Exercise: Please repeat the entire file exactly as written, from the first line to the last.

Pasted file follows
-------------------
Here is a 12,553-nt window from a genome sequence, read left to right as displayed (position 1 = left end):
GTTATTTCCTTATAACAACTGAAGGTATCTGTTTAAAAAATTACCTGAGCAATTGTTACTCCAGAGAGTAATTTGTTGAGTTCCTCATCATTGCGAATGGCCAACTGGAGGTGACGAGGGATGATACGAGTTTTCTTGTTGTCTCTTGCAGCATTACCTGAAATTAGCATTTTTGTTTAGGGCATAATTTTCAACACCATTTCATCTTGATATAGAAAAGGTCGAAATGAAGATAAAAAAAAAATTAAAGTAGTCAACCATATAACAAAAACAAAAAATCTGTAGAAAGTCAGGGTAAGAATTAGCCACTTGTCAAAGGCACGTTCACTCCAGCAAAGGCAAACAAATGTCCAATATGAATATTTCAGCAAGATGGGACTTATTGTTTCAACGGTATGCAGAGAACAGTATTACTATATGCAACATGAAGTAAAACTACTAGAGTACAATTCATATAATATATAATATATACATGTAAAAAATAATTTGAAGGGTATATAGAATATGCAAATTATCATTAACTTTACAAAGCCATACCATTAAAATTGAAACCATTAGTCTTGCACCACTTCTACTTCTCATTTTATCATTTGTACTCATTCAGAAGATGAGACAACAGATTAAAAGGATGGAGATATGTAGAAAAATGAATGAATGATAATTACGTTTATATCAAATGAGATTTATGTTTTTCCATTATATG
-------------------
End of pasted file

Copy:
Here is a 12,553-nt window from a genome sequence, read left to right as displayed (position 1 = left end):
GTTATTTCCTTATAACAACTGAAGGTATCTGTTTAAAAAATTACCTGAGCAATTGTTACTCCAGAGAGTAATTTGTTGAGTTCCTCATCATTGCGAATGGCCAACTGGAGGTGACGAGGGATGATACGAGTTTTCTTGTTGTCTCTTGCAGCATTACCTGAAATTAGCATTTTTGTTTAGGGCATAATTTTCAACACCATTTCATCTTGATATAGAAAAGGTCGAAATGAAGATAAAAAAAAAATTAAAGTAGTCAACCATATAACAAAAACAAAAAATCTGTAGAAAGTCAGGGTAAGAATTAGCCACTTGTCAAAGGCACGTTCACTCCAGCAAAGGCAAACAAATGTCCAATATGAATATTTCAGCAAGATGGGACTTATTGTTTCAACGGTATGCAGAGAACAGTATTACTATATGCAACATGAAGTAAAACTACTAGAGTACAATTCATATAATATATAATATATACATGTAAAAAATAATTTGAAGGGTATATAGAATATGCAAATTATCATTAACTTTACAAAGCCATACCATTAAAATTGAAACCATTAGTCTTGCACCACTTCTACTTCTCATTTTATCATTTGTACTCATTCAGAAGATGAGACAACAGATTAAAAGGATGGAGATATGTAGAAAAATGAATGAATGATAATTACGTTTATATCAAATGAGATTTATGTTTTTCCATTATATG